Stigler’s analysis therefore involves the searcher in calculating the best sample size of price offers to choose. Once the problem is solved, the searcher goes out into the market and contacts the requisite number of sellers. This predetermined-sample-size strategy, however, clearly has its disadvantages. If q = 1 and c = 1/9 and the buyer approaches the first of the two sellers s/he is going to sample and finds that s/he is offered a price of £0.1, it is not at all clear that the person should bother to contact anyone else. Rather than a predetermined sample-size strategy, therefore, it has been suggested that a sequential-search strategy would be more sensible. At each stage, the searcher asks whether, given the known frequency distribution of price offers and the lowest price so far encountered, a further unit of search would be worthwhile.
Assuming that q= 1 and the frequency distribution is rectangular, as above, it is a simple matter to show15 that further search at any stage will not be worthwhile (in terms of reducing expected costs) if
If the most recent price offer is less than V(2c) it is best to accept it and search no more. V(2c) is called a ‘reservation price’. The sequential-search strategy therefore comes down to the calculation of the optimal reservation price. Search then continues until a price below this level is quoted.16
This brief excursion into neoclassical search theory is sufficient at least to uncover the essential rationale of the approach. Neoclassical theory is evidently quite capable of analysing some types of search, but, if this is so, what is it that distinguishes Kirzner’s ‘alert’ entrepreneur who discovers new information from Stigler’s searcher after new information, and is the distinction of any importance?
The idea of a rational investment programme in the acquisition of new knowledge, as suggested by neoclassical search theory, is in some respects rather odd, for it implies that it is possible to estimate the value of new knowledge in advance of its discovery. Presumably, though, this will only be possible if, in some sense, we already know what we are looking for along with the probability of finding it. It is rather as if we are searching for something of which we once had full knowledge but have inadvertently mislaid. Stigler’s searcher decides how much time it is worth spending rummaging through dusty attics and untidy drawers looking for a sketch which (the family recalls) Aunt Enid thought might be by Lautrec. Kirzner’s entrepreneur enters a house and glances lazily at the pictures which have been hanging in the same place for years. ‘Isn’t that a Lautrec on the wall?’17
For Kirzner, entrepreneurial knowledge is not the sort of knowledge which is the yield to a rational investment policy in search. Entrepreneurial knowledge does not involve resource inputs but is ‘costless’. It arises when someone notices an opportunity which may have been available all along – something which was staring everyone in the face but had somehow escaped their attention (Kirzner, 1979, pp.129-31).18 ‘Why didn’t I think of that?’ is the exasperated cry of most of us when confronted with some simple and effective piece of enterprise. Part of our exasperation derives from the appreciation that we may have possessed all the individual pieces of information required to perceive the same opportunity. The significance of the information somehow unfortunately escaped us, and we failed to ‘put it together’ to form a coherent and profitable picture. Such self-admonishment is quite out of place in the world of neoclassical search. For in that world there are no mistakes and regrets whether deriving from omission or commission. True, a decision having been made, a person may later acquire knowledge which reveals how much better some alternative decision might have been, but, providing that within the context of the knowledge available at the time the decision was correct and providing that investment in information had been carried to the optimal point, no real ‘error’ can be said to have occurred. The neoclassical world must always ultimately be a world of calculation in which ‘observation’ is taken for granted.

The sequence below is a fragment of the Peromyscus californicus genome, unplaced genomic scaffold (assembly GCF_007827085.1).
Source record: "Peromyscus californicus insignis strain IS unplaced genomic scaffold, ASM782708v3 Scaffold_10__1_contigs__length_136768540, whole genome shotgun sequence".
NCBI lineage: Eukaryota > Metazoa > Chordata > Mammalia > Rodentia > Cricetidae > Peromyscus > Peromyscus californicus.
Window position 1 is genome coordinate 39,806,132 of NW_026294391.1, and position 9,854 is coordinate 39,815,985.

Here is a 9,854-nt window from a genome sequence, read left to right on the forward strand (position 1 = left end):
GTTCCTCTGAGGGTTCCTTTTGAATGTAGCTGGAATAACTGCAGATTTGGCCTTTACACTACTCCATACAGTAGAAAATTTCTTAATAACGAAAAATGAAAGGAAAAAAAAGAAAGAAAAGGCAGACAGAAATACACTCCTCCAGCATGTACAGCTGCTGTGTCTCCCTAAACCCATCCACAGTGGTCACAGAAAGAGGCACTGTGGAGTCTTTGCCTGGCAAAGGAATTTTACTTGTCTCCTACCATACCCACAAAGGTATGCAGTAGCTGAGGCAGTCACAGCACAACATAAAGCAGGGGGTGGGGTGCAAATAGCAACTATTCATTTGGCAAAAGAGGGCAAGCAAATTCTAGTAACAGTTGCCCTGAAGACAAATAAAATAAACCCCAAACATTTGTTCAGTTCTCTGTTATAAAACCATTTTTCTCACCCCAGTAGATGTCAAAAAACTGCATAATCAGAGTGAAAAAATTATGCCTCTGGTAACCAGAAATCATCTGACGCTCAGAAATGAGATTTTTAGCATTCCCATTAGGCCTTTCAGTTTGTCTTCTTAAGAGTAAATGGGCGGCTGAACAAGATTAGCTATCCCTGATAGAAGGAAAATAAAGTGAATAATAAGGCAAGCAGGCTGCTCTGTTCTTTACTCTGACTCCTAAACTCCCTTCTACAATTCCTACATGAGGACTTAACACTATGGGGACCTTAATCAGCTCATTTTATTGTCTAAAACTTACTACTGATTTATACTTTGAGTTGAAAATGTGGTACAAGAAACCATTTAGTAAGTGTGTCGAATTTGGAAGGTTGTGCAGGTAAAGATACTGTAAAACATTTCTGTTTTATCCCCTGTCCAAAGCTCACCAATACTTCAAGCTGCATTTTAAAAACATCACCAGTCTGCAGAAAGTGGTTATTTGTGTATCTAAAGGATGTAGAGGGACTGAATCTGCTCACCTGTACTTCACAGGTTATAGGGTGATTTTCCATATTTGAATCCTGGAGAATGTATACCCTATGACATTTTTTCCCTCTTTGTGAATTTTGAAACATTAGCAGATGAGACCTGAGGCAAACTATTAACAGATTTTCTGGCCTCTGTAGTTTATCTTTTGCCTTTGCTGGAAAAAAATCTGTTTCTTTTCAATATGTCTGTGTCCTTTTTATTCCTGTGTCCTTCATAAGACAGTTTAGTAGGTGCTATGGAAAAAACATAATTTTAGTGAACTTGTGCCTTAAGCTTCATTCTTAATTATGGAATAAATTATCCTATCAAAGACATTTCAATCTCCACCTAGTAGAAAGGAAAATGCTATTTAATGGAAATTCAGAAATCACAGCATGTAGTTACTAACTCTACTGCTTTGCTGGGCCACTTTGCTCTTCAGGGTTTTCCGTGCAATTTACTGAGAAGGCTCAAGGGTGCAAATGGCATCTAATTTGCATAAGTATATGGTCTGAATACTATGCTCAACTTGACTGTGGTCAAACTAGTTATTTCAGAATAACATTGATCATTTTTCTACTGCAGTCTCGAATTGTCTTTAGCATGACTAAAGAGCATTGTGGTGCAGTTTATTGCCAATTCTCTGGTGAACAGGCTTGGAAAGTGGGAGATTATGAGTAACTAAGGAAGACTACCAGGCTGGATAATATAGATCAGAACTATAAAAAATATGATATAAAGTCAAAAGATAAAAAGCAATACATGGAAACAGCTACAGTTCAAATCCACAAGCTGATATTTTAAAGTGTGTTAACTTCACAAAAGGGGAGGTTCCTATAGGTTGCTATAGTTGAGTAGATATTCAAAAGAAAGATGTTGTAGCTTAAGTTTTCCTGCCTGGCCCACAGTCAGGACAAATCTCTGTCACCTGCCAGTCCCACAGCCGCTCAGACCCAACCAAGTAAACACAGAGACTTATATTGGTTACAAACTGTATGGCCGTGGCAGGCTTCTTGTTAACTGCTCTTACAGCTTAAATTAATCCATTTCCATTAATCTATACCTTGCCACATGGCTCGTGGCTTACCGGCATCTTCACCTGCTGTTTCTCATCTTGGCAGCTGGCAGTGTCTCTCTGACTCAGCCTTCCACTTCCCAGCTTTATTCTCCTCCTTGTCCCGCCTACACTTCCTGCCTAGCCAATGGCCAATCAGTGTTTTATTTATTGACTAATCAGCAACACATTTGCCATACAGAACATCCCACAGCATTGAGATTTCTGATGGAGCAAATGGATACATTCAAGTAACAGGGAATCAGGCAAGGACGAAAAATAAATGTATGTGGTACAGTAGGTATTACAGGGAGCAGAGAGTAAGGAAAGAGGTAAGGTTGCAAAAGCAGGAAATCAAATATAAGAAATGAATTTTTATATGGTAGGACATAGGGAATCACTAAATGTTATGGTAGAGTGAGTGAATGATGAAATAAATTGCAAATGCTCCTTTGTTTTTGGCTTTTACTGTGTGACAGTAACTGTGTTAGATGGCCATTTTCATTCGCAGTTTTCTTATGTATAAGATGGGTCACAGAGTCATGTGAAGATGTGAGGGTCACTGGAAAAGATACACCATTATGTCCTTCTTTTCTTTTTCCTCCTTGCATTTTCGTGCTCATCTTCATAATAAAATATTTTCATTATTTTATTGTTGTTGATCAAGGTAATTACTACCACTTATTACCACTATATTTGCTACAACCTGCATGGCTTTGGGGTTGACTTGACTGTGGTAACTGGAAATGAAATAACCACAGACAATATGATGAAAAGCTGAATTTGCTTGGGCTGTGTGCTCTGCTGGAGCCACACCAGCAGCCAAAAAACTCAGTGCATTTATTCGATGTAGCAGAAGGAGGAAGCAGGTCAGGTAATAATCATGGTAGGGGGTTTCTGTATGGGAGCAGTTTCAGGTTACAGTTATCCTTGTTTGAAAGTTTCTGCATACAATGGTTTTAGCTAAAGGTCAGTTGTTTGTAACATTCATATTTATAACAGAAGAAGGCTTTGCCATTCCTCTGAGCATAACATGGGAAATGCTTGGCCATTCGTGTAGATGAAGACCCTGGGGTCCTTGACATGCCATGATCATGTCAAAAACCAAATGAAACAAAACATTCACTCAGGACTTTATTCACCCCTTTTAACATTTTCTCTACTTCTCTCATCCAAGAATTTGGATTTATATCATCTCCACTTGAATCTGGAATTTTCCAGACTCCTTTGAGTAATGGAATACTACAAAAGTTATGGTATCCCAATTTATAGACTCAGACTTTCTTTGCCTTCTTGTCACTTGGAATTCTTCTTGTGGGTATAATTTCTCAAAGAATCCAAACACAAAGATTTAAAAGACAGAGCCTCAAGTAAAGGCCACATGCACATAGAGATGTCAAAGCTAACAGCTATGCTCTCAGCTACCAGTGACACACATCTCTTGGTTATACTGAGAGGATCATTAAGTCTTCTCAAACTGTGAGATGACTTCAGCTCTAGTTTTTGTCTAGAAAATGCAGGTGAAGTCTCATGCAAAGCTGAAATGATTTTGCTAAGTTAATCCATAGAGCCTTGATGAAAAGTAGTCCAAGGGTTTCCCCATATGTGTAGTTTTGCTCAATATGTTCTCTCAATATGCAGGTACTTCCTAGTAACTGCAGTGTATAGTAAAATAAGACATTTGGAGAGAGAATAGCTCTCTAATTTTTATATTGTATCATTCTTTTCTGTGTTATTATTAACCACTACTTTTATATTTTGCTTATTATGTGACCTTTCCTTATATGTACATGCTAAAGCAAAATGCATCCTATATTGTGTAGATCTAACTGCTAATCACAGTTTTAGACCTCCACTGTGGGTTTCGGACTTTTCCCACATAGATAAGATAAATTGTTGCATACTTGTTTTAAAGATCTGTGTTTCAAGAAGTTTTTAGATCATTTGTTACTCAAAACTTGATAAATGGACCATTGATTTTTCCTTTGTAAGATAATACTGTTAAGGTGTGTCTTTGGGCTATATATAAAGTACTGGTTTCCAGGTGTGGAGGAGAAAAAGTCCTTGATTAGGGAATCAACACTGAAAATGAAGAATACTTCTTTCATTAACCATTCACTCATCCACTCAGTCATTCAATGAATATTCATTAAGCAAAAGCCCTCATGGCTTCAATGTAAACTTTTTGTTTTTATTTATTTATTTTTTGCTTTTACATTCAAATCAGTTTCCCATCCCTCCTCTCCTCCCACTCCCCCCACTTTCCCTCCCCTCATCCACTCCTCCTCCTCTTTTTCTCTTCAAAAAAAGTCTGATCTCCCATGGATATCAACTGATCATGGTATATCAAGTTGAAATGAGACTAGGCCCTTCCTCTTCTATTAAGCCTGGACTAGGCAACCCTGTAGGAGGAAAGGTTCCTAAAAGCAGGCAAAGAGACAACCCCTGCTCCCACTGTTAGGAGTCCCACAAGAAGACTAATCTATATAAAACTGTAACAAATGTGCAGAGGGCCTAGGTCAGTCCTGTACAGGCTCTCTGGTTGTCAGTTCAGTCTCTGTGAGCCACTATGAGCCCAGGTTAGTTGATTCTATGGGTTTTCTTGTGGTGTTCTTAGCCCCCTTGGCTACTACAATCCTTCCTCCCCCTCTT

4.1. Entrepreneurship and equilibrium
As we have seen, Kirzner’s approach to the entrepreneur is that s/he is alert to hitherto unexploited gains from trade. At any one time, economic life consists of a complex pattern of exchange relationships. The entrepreneur acts as the catalyst which loosens some transactional bonds and forges new ones. In our simple example above, the entrepreneur was the motive force impelling society towards some ultimate ‘solution’ represented by the figures in Tables 1.4 and 1.5. Once this position is achieved, no further possible entrepreneurial profits are available. By definition, if the allocation of resources is a ‘core’ allocation, no reallocation can benefit any group of people, and hence all the ‘alertness’ in the world will be of no avail in the spotting of further efficiency gains. Thus, for Kirzner, entrepreneurship is associated with disequilibrium, and concerns the process by which the economy moves towards equilibrium.